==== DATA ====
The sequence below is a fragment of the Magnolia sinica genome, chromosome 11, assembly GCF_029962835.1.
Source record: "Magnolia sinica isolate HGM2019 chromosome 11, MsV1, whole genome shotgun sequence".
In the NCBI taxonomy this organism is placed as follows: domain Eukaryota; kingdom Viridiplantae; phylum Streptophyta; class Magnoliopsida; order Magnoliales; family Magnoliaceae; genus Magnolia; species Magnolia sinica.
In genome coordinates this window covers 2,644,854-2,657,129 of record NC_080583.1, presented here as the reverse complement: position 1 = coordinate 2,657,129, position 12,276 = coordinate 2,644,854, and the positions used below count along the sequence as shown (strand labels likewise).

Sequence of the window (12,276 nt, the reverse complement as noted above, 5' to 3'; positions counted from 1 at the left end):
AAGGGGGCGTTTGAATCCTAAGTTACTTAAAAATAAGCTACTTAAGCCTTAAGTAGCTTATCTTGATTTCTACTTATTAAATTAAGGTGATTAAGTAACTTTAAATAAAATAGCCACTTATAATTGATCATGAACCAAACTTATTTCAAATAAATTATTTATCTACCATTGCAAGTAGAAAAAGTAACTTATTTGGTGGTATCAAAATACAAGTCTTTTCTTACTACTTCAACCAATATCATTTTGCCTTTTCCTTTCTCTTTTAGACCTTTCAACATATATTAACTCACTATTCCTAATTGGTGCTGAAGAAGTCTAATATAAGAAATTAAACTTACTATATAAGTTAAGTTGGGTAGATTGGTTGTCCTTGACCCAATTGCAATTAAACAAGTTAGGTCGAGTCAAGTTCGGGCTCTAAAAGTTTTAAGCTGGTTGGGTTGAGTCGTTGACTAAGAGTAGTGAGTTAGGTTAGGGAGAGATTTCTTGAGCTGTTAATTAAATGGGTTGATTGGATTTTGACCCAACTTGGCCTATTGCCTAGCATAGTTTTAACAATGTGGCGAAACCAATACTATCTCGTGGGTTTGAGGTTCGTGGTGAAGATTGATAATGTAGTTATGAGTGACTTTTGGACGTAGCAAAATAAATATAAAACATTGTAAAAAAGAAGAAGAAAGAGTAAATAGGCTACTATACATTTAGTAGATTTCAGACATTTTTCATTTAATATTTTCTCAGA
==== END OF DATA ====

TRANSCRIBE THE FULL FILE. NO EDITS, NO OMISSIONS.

The sequence below is a fragment of the Magnolia sinica genome, chromosome 11, assembly GCF_029962835.1.
Source record: "Magnolia sinica isolate HGM2019 chromosome 11, MsV1, whole genome shotgun sequence".
In the NCBI taxonomy this organism is placed as follows: domain Eukaryota; kingdom Viridiplantae; phylum Streptophyta; class Magnoliopsida; order Magnoliales; family Magnoliaceae; genus Magnolia; species Magnolia sinica.
In genome coordinates this window covers 2,644,854-2,657,129 of record NC_080583.1, presented here as the reverse complement: position 1 = coordinate 2,657,129, position 12,276 = coordinate 2,644,854, and the positions used below count along the sequence as shown (strand labels likewise).

Sequence of the window (12,276 nt, the reverse complement as noted above, 5' to 3'; positions counted from 1 at the left end):
AAGGGGGCGTTTGAATCCTAAGTTACTTAAAAATAAGCTACTTAAGCCTTAAGTAGCTTATCTTGATTTCTACTTATTAAATTAAGGTGATTAAGTAACTTTAAATAAAATAGCCACTTATAATTGATCATGAACCAAACTTATTTCAAATAAATTATTTATCTACCATTGCAAGTAGAAAAAGTAACTTATTTGGTGGTATCAAAATACAAGTCTTTTCTTACTACTTCAACCAATATCATTTTGCCTTTTCCTTTCTCTTTTAGACCTTTCAACATATATTAACTCACTATTCCTAATTGGTGCTGAAGAAGTCTAATATAAGAAATTAAACTTACTATATAAGTTAAGTTGGGTAGATTGGTTGTCCTTGACCCAATTGCAATTAAACAAGTTAGGTCGAGTCAAGTTCGGGCTCTAAAAGTTTTAAGCTGGTTGGGTTGAGTCGTTGACTAAGAGTAGTGAGTTAGGTTAGGGAGAGATTTCTTGAGCTGTTAATTAAATGGGTTGATTGGATTTTGACCCAACTTGGCCTATTGCCTAGCATAGTTTTAACAATGTGGCGAAACCAATACTATCTCGTGGGTTTGAGGTTCGTGGTGAAGATTGATAATGTAGTTATGAGTGACTTTTGGACGTAGCAAAATAAATATAAAACATTGTAAAAAAGAAGAAGAAAGAGTAAATAGGCTACTATACATTTAGTAGATTTCAGACATTTTTCATTTAATATTTTCTCAGA